In Crowdfunding, Making Waves Isn’t All About the Money, lots of indie filmmakers looking to crowdfund their films place far too much emphasis on the amount raised instead of rack focusing on other key aspects that make for a successful campaign.
Sure, numbers like $150,000 and $3M are impressive, but success shouldn’t solely be measured by the amount of funds raised in a crowdfunding campaign, and especially not by whether or not that campaign hits its goal.
Why, you ask? Well, the key thing to keep in mind is that many campaigns don’t hit their targets simply because they set them way too high. (If you read my first post from last month, you’ll never set too high a goal again.) That said, your campaign could still make some major waves in the indie film and crowdfunding industries because successful crowdfunding is about so much more than just the money we raise.
Here’s a quick trio of other benefits of running a campaign on Indiegogo:
Proof of concept. If you’re an aspiring filmmaker, chances are you have three to five projects that you could work on, but you’re not sure which to focus your time on first. Crowdfund it on Indiegogo; then, after setting up your campaign and running it like a rock star, if the film hits its goal, then you know the audience wants to see you make this film. If for some reason it doesn’t hit its goal, you can then scratch that project off your list (or push it to the back) and try crowdfunding another. One of your projects should resonate with the crowd, and when it does, that’s the one you should focus your full attention on.
Industry validation. Let’s say you run an Indiegogo campaign and secure $20,000 out of your $50,000 goal. You all of a sudden have some additional clout to work with –– a bunch of folks who believe in you and the film and who went one step further than a Facebook “Like” for it. Armed with this newfound value, plus a sensible business plan and a well-balanced breakfast, you can approach traditional investors with confidence and pitch them on the film and the fact that it already has an audience of x number of contributors who voted with their dollars.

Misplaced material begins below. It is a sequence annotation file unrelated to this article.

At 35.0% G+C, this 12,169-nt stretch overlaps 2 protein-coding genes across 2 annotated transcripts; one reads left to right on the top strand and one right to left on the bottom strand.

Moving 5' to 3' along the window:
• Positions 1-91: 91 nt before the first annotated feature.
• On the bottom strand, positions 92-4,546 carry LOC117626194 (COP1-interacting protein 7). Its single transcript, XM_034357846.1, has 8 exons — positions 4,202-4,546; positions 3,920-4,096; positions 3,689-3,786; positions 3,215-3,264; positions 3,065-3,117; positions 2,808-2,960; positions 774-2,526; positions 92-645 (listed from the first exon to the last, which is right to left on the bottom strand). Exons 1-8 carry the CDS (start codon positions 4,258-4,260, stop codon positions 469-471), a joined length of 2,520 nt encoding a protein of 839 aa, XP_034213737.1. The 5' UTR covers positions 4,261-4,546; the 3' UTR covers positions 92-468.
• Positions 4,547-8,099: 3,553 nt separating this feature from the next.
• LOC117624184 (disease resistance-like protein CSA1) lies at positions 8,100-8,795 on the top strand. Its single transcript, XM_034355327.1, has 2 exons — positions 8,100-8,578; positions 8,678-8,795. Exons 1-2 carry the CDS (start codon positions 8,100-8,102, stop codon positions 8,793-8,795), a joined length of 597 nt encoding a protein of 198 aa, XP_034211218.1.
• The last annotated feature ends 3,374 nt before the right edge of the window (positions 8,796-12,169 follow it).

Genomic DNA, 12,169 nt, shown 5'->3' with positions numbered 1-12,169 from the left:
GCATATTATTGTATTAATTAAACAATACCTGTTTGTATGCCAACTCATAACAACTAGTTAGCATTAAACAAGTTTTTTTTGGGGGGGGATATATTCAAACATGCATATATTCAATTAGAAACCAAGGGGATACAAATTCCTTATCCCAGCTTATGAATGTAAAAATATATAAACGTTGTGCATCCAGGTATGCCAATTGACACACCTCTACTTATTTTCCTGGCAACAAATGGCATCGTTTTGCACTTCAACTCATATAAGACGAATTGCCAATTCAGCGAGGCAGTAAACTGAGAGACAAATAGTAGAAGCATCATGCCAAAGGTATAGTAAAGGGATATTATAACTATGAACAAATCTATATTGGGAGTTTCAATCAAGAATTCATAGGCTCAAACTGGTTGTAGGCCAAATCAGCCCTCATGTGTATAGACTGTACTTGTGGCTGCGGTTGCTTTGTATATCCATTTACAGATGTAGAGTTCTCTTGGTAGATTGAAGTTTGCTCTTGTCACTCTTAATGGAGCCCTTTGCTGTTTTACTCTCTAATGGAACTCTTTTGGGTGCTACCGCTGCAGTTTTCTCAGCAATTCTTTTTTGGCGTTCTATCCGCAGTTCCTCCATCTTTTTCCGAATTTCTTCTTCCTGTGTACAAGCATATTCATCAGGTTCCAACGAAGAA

Engagement with your audience. I saved the most important one for last because at the end of the day crowdfunding must put the crowd first, funding second. Engage your crowd, and the funding you want will surely come. And this engagement starts long before your campaign starts and doesn’t end when you get your full or partial funding. Engagement means creating and sustaining a dialog with your fan base, and a crowdfunding campaign only seeks to strengthen that bond.
Here’s the low down: There’s no such thing as an unsuccessful crowdfunding campaign unless we fail to take any new knowledge away from the experience and apply it to our subsequent ones to make those campaigns stronger. If we make a splash with the crowd, then the waves they help us produce will carry our film projects to even greater distances than money alone.
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